F# + ML |> MVP Summit Talk recordings, slides and source code
I was fortunate enough to make it to the Microsoft MVP summit this year. I didn't learn anything secret (and even if I did, I wouldn't tell you!) but one thing I did learn is that there is a lot of interest in data science and machine learning both inside Microsoft and in the MVP community. What was less expected and more exciting was that there was also a lot of interest in F#, which is a perfect fit for both of these topics!
When I visited Microsoft back in May to talk about Scalable Machine Learning and Data Science with F# at an internal event, I ended up chatting with the organizer about F# and we agreed that it would be nice to do more on F#, which is how we ended up organizing the F# + ML |> MVP Summit 2015 mini-conference on the Friday after the summit.
We run the event in the pretty cool Garage space on the campus. This means that we had to limit the number of attendees to about 45. We thought that was enough only to find out that 50 more MVPs and Microsoft employees ended up on the waiting list and could not fit in! Fortunately, the whole event was also recorded by the awesome folks from Channel 9 and so you can watch the recordings and get the code below!
Doing data science with FsLab
In the morning, we did two talks. I talked about the FsLab project and data science libraries including F# Data, Deedle, R type provider and XPlot:
- Watch the recording on Channel 9
- Get the slide deck created using FsReveal
- Get the source code from GitHub
Crunching through big data with MBrace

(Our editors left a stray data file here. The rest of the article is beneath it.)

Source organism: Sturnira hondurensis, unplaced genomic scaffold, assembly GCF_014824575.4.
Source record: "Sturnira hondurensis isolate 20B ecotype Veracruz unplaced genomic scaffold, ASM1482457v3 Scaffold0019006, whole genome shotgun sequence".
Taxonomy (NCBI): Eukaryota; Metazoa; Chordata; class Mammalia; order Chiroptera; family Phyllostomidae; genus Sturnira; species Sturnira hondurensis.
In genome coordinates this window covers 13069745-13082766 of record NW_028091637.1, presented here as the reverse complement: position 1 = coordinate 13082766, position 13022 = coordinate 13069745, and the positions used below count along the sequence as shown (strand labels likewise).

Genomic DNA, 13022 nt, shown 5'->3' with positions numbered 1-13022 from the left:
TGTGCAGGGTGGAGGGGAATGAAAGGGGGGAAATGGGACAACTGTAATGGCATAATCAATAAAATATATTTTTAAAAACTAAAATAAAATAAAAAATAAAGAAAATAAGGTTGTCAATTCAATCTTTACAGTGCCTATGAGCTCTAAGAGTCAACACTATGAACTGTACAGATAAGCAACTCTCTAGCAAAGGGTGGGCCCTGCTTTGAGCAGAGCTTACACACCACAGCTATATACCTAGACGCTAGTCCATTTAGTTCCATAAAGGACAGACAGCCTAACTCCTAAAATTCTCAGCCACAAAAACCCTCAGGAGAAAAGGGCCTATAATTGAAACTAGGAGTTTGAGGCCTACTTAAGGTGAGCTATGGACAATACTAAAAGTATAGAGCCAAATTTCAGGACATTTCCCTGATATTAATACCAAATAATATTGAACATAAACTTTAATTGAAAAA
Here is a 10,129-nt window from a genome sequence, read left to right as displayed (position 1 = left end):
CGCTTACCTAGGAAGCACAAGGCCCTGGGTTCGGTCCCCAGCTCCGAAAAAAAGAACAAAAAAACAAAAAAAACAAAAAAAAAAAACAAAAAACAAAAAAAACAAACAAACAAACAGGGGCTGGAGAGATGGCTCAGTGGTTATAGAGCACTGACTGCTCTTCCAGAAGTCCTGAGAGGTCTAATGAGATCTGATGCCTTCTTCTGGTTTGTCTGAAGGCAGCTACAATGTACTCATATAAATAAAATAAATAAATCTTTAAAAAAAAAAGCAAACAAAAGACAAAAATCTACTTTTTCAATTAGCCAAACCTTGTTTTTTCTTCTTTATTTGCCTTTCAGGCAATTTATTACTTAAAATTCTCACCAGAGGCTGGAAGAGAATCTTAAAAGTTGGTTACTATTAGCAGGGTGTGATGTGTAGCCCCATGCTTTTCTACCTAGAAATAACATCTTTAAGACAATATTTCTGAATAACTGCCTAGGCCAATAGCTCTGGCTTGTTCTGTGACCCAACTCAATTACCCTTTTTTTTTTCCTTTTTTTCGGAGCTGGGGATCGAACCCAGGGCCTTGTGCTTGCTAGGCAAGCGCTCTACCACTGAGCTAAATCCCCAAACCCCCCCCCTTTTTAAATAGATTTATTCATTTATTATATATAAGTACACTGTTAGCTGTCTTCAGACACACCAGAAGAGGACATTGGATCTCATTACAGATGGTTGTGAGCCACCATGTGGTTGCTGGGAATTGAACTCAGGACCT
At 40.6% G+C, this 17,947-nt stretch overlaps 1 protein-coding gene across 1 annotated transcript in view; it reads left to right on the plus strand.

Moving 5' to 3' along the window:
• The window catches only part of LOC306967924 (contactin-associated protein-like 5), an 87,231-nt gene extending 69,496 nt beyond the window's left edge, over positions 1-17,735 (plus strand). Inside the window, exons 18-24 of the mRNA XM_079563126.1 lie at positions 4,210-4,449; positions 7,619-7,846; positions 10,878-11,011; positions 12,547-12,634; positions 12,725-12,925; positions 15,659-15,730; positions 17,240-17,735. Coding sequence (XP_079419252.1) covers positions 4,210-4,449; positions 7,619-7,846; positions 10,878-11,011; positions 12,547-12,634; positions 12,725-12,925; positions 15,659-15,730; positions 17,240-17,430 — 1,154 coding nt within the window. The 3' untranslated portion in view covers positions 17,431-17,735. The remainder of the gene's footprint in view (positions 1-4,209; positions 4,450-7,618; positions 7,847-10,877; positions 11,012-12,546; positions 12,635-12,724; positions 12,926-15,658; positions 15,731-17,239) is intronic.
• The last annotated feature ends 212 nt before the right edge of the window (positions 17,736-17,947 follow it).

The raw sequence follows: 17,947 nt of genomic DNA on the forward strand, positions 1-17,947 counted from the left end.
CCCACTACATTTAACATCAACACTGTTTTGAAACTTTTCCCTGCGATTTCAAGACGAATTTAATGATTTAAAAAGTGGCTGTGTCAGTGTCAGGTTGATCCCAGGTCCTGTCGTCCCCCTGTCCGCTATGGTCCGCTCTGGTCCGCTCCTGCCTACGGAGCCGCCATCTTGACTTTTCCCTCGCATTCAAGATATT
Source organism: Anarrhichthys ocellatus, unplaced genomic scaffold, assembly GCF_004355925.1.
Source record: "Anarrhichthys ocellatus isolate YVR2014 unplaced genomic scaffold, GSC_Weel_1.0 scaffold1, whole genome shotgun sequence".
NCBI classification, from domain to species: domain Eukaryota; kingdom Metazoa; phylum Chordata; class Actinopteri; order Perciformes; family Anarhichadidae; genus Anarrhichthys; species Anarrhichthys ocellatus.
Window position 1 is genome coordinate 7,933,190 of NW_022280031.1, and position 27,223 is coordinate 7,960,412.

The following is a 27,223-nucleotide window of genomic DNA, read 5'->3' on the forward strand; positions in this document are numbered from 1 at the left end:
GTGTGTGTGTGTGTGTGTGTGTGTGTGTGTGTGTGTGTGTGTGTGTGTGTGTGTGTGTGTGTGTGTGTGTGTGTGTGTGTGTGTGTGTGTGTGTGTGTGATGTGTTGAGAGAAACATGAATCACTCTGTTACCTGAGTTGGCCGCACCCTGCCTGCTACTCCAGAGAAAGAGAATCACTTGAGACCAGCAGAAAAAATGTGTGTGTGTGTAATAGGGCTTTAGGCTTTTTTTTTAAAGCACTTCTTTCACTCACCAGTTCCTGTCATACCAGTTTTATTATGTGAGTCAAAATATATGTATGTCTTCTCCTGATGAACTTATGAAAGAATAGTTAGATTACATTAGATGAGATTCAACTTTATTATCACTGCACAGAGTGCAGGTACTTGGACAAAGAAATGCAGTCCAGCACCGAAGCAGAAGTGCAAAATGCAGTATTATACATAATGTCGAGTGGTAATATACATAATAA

The second talk on the day was by Mathias Brandewinder who talked about scaling machine learning algorithms to the cloud using the awesome MBrace project:
Machine learning with F# and Accord.NET
And although this was not a part of the F# + ML event, Alena aka @@lenadroid also talked about machine learning and F# at the .NET user group in Redmond earlier in the week, so let me include it in the list:
After the lunch, we spent 2.5 hours working on a coding dojo where all the attendees had to solve a machine learning problem in F# almost from scratch. We worked on a simple algorithm that recognizes the language of a text (downloaded from Wikipedia using an asynchronous crawler) using k-nearest neighbor algorithm and also using a simple perceptron. The last part of the event, which was equal fun, involved ask the experts sessions featuring the numl library, the Prajna project and Azure ML demos.
The one takeaway from the event was that there is a lot of interest in machine learning and data science and F# is a great fit for both. If you are a .NET developer, then using F# is an obvious choice and there is a great book for you. If you are not a .NET developer, then F# still has a lot to offer and you can check out this free O'Reilly report. With 50 people on the waiting list, I think we'll just need to make a bigger event in the future!
Finally, if you are interested in using F# for machine learning and data science at work, let me add that me and Mathias are both offering F# training and workshops via fsharpWorks and so if you want to learn more, drop us an email!